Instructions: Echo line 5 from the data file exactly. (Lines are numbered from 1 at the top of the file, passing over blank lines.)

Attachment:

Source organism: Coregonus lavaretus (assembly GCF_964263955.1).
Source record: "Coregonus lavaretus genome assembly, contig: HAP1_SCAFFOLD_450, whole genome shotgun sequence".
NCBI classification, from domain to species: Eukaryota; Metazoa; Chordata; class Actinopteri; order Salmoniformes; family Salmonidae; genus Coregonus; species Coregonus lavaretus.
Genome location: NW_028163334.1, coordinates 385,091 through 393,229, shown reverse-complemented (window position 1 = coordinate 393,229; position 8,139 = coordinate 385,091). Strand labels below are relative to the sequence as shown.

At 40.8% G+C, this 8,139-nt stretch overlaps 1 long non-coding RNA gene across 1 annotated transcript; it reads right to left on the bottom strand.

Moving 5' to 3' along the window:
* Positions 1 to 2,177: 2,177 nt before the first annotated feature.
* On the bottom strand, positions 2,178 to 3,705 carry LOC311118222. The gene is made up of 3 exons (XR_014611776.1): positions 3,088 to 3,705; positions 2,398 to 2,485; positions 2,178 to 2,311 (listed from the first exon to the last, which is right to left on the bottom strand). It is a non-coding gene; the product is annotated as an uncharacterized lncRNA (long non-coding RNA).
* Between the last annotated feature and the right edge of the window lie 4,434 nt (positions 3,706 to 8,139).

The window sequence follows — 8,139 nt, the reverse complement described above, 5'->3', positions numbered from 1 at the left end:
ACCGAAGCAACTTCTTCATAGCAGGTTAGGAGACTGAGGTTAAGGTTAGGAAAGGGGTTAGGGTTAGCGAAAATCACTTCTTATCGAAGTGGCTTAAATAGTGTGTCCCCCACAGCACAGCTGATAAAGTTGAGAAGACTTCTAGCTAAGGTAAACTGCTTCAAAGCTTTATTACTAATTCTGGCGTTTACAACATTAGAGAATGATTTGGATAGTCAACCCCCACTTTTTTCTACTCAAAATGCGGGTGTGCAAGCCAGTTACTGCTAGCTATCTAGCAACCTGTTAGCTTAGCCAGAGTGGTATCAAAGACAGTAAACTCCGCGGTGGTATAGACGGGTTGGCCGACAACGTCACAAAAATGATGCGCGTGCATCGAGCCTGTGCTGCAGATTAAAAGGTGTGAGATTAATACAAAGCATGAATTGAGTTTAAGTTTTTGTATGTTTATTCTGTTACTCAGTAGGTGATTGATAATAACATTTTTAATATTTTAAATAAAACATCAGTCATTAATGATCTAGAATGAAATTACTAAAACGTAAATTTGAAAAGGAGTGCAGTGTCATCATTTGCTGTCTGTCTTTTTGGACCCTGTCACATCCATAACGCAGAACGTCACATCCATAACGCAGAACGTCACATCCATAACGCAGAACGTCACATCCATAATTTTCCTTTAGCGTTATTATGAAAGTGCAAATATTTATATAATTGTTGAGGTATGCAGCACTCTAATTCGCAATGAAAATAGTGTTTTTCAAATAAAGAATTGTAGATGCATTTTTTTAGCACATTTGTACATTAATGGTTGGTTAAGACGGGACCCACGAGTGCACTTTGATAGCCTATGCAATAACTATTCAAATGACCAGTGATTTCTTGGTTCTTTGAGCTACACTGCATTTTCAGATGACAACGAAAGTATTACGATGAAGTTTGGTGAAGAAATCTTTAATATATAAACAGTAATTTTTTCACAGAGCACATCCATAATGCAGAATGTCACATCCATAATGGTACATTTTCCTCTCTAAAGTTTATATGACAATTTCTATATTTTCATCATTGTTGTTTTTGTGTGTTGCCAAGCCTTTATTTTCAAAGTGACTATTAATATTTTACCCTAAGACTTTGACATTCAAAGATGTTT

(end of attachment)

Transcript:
At 40.8% G+C, this 8,139-nt stretch overlaps 1 long non-coding RNA gene across 1 annotated transcript; it reads right to left on the bottom strand.